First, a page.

Writing this week has come to a halt, not for want of inspiration, but because life (and death) intervened. The health of one of our beloved dogs had deteriorated rapidly over the last two or three weeks, and while we’ve known for a few months now that the chances of her seeing another summer were diminishing, we weren’t quite prepared to say goodbye so quickly. She made more trips to the vet in her last two weeks of life than in the entire previous year as we tried a number of tests and medication to fix what was ailing her. It didn’t dawn on us until earlier this week that we’d been giving her palliative care, and that nothing was going to cure her from dying. The vet, of course, knew but had to let us come to that realization ourselves. Although she turned 13 last November, her breed could be expected to live a few years longer, as evidenced by her older brother, who is turning 15 in April and even though he’s deaf as a post and mostly blind, is still in good health. But our little girl has had some health issues in the past, including major surgery for cancer, so it wasn’t exactly unexpected that she would not live for a full span of years.  However, logic has nothing to do with emotions. On Wednesday, Mrs Thomson came home for lunch and found that our girl, who’d been barking and bouncing at breakfast, was struggling to breathe. Her body, after a brief burst of morning energy, was shutting down and doing so very quickly. The end had come. I was in a business meeting when I got a text from my wife. Even before I pulled my phone out of my pocket to check, I knew that it wasn’t going to be good news. All she wrote was: “At the vet. Saying goodbye.” That’s when I realized how deeply one courageous little dog had touched my heart. By the time the meeting was over, a second text told me she was gone. I haven’t much felt like writing since then. We try not to be too sentimental about our dogs, but they are an integral part of our lives, even when they’re exasperating, as terriers can often be. It comes with the strong character. We’ve not opted to keep her ashes in a tiny urn or encumber ourselves with any other such memorials. Our pint-sized dog’s spirit is gone wherever good dogs go when their time with us is over, and that is that. But last night, I decided that I might remember her valiant little heart in some other fashion, so don’t be surprised if a small dog gets a line or two in one of my novels. That’s about the closest thing to immortality I can give a creature that gave us so much love. Rest in peace, little one. I’m sure Dunmoore and crew aren’t objecting to the hiatus, even if I left them hanging at the very moment they’re attacking.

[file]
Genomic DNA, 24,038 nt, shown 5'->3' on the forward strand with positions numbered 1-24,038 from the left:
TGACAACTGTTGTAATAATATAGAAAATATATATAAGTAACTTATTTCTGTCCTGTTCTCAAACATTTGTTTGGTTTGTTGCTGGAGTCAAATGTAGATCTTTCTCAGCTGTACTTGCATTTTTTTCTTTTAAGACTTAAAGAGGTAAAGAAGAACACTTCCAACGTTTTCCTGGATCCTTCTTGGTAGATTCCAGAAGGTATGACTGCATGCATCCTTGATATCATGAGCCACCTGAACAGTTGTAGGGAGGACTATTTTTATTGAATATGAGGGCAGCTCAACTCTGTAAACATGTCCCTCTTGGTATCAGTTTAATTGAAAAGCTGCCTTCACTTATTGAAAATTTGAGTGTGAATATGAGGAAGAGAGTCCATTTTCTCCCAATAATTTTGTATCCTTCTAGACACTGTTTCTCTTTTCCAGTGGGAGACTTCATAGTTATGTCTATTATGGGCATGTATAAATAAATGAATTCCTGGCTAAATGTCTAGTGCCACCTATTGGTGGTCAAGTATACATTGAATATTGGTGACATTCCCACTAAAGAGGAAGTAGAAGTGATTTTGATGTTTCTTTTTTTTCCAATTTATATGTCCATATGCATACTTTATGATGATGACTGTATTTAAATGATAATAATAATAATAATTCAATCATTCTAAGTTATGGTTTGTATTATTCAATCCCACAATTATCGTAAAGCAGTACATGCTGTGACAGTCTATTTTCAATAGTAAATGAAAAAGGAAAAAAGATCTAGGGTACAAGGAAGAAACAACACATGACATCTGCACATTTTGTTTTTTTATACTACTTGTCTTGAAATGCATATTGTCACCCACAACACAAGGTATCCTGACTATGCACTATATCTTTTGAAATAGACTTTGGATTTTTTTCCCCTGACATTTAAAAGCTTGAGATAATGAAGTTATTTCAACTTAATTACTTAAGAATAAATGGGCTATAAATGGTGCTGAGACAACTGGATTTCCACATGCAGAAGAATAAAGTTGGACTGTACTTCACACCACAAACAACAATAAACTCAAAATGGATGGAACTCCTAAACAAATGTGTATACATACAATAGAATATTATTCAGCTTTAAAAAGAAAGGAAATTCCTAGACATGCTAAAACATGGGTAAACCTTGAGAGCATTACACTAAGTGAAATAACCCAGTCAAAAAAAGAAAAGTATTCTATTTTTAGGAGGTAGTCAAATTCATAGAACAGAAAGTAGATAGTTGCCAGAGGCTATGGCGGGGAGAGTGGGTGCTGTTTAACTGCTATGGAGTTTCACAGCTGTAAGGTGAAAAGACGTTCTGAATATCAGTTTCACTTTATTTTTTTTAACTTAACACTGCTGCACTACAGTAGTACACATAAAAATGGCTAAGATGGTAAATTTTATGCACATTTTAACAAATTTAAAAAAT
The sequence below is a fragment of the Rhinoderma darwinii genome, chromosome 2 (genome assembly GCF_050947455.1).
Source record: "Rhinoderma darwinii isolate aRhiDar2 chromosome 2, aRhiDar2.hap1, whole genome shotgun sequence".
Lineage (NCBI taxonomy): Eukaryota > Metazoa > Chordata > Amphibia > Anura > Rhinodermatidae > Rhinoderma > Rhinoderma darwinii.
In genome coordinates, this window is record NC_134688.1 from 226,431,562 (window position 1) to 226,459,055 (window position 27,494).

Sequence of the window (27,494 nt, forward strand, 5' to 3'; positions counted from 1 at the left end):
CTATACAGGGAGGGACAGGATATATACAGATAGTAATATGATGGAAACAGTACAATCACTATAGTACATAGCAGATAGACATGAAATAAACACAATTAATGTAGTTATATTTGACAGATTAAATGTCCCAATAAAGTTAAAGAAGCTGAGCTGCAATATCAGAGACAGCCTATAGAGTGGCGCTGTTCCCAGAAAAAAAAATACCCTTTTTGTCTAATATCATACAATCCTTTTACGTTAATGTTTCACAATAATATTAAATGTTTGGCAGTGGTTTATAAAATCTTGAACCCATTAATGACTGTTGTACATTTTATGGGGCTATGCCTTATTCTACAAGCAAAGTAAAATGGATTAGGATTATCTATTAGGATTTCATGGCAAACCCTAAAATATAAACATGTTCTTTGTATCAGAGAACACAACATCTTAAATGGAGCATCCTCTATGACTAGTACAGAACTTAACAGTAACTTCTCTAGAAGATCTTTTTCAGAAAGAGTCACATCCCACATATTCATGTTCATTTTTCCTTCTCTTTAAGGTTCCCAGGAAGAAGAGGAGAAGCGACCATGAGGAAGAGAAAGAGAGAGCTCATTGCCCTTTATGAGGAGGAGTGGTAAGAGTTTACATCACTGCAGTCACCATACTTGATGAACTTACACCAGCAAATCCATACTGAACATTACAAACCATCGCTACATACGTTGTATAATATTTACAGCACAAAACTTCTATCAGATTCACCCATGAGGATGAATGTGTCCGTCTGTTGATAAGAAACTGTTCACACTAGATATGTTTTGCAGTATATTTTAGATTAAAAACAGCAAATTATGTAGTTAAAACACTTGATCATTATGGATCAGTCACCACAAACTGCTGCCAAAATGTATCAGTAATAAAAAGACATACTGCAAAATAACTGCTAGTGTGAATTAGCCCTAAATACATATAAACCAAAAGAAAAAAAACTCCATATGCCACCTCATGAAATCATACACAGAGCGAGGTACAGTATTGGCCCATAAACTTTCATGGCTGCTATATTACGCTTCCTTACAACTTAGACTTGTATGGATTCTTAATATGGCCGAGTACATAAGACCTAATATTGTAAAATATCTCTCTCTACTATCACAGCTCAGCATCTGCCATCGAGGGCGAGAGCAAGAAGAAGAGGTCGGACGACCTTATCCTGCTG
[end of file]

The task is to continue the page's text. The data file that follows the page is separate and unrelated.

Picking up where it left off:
Titles and Genres

I’m approaching the two-thirds completion mark for the first draft of Dunmoore Book 2. I’ve tentatively titled it The Path of Duty, and so far it’s unfolding pretty much along the lines I indicated in an earlier post. I’ve also started work on developing the cover, and the artwork I’ve chosen should fit well.